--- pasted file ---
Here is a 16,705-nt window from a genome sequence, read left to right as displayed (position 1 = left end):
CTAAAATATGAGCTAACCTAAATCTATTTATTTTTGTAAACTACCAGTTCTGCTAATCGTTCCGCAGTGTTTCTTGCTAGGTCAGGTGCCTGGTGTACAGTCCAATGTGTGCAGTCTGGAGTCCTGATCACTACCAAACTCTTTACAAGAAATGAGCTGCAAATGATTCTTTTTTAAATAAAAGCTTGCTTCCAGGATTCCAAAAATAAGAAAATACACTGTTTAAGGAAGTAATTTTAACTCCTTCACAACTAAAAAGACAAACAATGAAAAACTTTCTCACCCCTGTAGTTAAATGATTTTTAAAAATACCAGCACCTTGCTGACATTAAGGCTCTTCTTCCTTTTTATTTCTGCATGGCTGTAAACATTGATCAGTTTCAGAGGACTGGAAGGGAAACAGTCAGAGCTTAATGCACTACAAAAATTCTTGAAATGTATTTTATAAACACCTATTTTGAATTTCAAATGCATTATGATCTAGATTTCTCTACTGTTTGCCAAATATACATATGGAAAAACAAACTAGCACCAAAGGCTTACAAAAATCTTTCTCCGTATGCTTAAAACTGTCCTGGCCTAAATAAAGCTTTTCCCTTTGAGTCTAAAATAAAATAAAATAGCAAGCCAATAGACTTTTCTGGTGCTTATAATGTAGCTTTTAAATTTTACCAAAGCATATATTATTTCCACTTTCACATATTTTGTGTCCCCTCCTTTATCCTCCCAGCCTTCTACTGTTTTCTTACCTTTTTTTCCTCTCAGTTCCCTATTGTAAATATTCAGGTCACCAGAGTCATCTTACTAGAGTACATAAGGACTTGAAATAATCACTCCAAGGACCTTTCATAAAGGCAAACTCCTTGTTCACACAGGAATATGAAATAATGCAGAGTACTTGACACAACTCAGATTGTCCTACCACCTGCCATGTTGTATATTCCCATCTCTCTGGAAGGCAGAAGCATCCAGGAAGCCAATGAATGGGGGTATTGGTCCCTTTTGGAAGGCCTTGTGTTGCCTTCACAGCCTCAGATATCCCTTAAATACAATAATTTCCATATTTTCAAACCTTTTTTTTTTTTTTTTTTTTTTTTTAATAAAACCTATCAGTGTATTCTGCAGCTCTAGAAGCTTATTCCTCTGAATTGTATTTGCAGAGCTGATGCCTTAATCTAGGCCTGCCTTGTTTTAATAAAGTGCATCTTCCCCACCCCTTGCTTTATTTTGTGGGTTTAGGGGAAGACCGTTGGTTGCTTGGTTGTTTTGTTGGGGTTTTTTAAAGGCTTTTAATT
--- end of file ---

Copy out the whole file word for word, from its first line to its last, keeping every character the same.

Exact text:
Here is a 16,705-nt window from a genome sequence, read left to right as displayed (position 1 = left end):
CTAAAATATGAGCTAACCTAAATCTATTTATTTTTGTAAACTACCAGTTCTGCTAATCGTTCCGCAGTGTTTCTTGCTAGGTCAGGTGCCTGGTGTACAGTCCAATGTGTGCAGTCTGGAGTCCTGATCACTACCAAACTCTTTACAAGAAATGAGCTGCAAATGATTCTTTTTTAAATAAAAGCTTGCTTCCAGGATTCCAAAAATAAGAAAATACACTGTTTAAGGAAGTAATTTTAACTCCTTCACAACTAAAAAGACAAACAATGAAAAACTTTCTCACCCCTGTAGTTAAATGATTTTTAAAAATACCAGCACCTTGCTGACATTAAGGCTCTTCTTCCTTTTTATTTCTGCATGGCTGTAAACATTGATCAGTTTCAGAGGACTGGAAGGGAAACAGTCAGAGCTTAATGCACTACAAAAATTCTTGAAATGTATTTTATAAACACCTATTTTGAATTTCAAATGCATTATGATCTAGATTTCTCTACTGTTTGCCAAATATACATATGGAAAAACAAACTAGCACCAAAGGCTTACAAAAATCTTTCTCCGTATGCTTAAAACTGTCCTGGCCTAAATAAAGCTTTTCCCTTTGAGTCTAAAATAAAATAAAATAGCAAGCCAATAGACTTTTCTGGTGCTTATAATGTAGCTTTTAAATTTTACCAAAGCATATATTATTTCCACTTTCACATATTTTGTGTCCCCTCCTTTATCCTCCCAGCCTTCTACTGTTTTCTTACCTTTTTTTCCTCTCAGTTCCCTATTGTAAATATTCAGGTCACCAGAGTCATCTTACTAGAGTACATAAGGACTTGAAATAATCACTCCAAGGACCTTTCATAAAGGCAAACTCCTTGTTCACACAGGAATATGAAATAATGCAGAGTACTTGACACAACTCAGATTGTCCTACCACCTGCCATGTTGTATATTCCCATCTCTCTGGAAGGCAGAAGCATCCAGGAAGCCAATGAATGGGGGTATTGGTCCCTTTTGGAAGGCCTTGTGTTGCCTTCACAGCCTCAGATATCCCTTAAATACAATAATTTCCATATTTTCAAACCTTTTTTTTTTTTTTTTTTTTTTTTTAATAAAACCTATCAGTGTATTCTGCAGCTCTAGAAGCTTATTCCTCTGAATTGTATTTGCAGAGCTGATGCCTTAATCTAGGCCTGCCTTGTTTTAATAAAGTGCATCTTCCCCACCCCTTGCTTTATTTTGTGGGTTTAGGGGAAGACCGTTGGTTGCTTGGTTGTTTTGTTGGGGTTTTTTAAAGGCTTTTAATT